Transmission security has been in the news lately. We have noticed that there are groups of consultants suggesting that "sufficient" security can be achieved without encrypting every message, every file, etc. We think such advice is short-sighted.
The number one best security is not having anything anyone else wants to read or look at. Keep a low profile. Live under your means. Close the curtains at night and always keep the garage door closed!
But, let's say you are an international firm having offices around the world and many employees. Let's add to the scenario by making you a leader in your field. We assure you, someone wants access to your stuff! The number one method of protecting your information assets is not available to you.
So, how far do you go? If your only concern is access to documents that could be used in court, you probably can go partway as the consultants have suggested, making sure that correspondence on sensitive issues is approved and coded.
The reality, however, is that people can learn what you are doing to your detriment with documents that would be laughed at in court.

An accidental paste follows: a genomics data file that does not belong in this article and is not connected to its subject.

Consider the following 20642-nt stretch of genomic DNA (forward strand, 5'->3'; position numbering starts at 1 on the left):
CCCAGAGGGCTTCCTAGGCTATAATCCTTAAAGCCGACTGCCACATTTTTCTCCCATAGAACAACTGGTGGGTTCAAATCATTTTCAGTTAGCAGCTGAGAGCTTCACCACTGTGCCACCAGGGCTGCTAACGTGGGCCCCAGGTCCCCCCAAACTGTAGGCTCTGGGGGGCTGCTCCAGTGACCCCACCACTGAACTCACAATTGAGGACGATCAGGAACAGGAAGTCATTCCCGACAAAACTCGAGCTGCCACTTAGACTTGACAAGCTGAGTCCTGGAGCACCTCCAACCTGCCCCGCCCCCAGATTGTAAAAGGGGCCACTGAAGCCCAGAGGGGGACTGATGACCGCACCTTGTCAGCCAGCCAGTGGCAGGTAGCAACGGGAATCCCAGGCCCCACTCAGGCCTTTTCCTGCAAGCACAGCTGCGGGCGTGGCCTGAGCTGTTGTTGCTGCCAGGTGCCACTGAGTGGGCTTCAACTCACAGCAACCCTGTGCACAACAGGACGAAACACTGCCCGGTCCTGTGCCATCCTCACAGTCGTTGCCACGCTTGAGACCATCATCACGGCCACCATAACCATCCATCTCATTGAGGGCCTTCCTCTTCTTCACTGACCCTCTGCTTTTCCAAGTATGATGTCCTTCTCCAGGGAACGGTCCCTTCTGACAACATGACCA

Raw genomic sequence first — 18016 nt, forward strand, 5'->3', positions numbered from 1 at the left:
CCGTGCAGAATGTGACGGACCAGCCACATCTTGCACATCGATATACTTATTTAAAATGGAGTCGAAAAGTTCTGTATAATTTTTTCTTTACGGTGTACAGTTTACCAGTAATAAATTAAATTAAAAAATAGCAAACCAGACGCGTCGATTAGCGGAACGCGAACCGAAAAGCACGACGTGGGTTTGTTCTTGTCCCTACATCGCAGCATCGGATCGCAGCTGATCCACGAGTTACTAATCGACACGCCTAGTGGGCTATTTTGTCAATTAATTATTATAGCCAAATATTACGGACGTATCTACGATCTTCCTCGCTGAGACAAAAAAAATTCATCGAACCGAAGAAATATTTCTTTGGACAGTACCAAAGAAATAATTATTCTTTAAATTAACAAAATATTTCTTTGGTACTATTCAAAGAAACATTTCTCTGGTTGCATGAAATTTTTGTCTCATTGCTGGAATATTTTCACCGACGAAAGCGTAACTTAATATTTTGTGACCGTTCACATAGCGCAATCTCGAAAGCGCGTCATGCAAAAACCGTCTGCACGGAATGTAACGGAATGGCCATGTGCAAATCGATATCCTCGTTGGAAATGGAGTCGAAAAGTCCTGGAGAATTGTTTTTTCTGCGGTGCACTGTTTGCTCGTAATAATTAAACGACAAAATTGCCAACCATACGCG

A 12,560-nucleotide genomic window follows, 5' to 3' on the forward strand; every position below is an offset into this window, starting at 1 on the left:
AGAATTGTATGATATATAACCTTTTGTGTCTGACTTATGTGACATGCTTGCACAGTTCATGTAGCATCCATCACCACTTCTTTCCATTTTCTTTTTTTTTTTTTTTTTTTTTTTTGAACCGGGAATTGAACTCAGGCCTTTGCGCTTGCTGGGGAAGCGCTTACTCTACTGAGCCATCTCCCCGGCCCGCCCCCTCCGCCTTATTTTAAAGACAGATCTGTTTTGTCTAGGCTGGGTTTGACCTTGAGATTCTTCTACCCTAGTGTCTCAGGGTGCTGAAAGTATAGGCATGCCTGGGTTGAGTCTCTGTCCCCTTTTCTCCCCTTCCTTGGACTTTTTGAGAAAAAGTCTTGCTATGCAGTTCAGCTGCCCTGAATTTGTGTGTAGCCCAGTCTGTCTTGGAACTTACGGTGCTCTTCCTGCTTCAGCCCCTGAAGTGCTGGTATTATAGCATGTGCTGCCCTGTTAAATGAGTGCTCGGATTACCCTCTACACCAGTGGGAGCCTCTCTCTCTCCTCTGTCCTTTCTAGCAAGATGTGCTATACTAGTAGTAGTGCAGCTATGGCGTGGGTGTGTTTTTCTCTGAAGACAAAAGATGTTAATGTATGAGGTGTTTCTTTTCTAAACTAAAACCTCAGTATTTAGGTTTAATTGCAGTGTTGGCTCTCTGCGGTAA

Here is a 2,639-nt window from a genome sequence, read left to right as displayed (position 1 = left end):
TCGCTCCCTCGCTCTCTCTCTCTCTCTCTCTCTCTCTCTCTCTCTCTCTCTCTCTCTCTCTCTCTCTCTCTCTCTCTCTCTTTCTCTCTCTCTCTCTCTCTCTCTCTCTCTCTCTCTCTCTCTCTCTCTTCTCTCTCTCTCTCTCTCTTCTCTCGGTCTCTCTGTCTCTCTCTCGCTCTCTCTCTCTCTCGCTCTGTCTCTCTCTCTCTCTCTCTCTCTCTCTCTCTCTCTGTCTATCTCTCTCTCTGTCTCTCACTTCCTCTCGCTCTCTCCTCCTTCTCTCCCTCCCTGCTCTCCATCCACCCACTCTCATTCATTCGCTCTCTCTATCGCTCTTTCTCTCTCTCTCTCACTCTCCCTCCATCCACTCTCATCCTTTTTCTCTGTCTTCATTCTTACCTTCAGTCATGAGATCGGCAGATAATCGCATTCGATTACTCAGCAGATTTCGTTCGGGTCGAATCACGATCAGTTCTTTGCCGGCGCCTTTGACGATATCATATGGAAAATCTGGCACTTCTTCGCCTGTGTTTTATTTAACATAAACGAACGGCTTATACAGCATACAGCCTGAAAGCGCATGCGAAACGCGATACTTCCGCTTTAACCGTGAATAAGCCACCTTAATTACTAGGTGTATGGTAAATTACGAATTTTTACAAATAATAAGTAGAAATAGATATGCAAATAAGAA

In the military, one is always reminded not to talk to unknown people and never to say anything at all about what one's unit is doing, even to family and friends. The popularly stated reason for this requirement is that "loose lips sink ships!"
All of your information is valuable and all of your correspondence is sensitive. Your competitor can tell what you are doing often just by monitoring the volume of encrypted email in and out of your site, especially if you only encrypt the important stuff. The size of communications and the people communicating give additional indicators of what is going on.
For example, let's say your stock has done well and you have begun discussion with your executive committee about approving a stock split. The mere change in the volume of traffic within the committee would clue people in, before appropriate, to what was going on. And this assumes that the traffic is coded. Uncoded traffic would be roughly equivalent to talking to a reporter!
So, what do you encode? Quite simply, everything. Your IS efforts should be expended to minimize the overhead on the system of coding everything. In time, you can start to adopt sophisticated methods of preventing even the volume and presence of traffic from revealing important information to the wrong people. You will also find, in the process, that the management diversion presented by trying to decide what to encode on an ongoing basis is far more costly than the cost of full-time security. And, it is always easier to continue the habit of transmission security than to initiate it.
Finally, applying Murphy's law, always expect a leak to occur and be prepared to deal quickly with the problems that result from it. Oh... and if it looks like there was a leak, there probably was!
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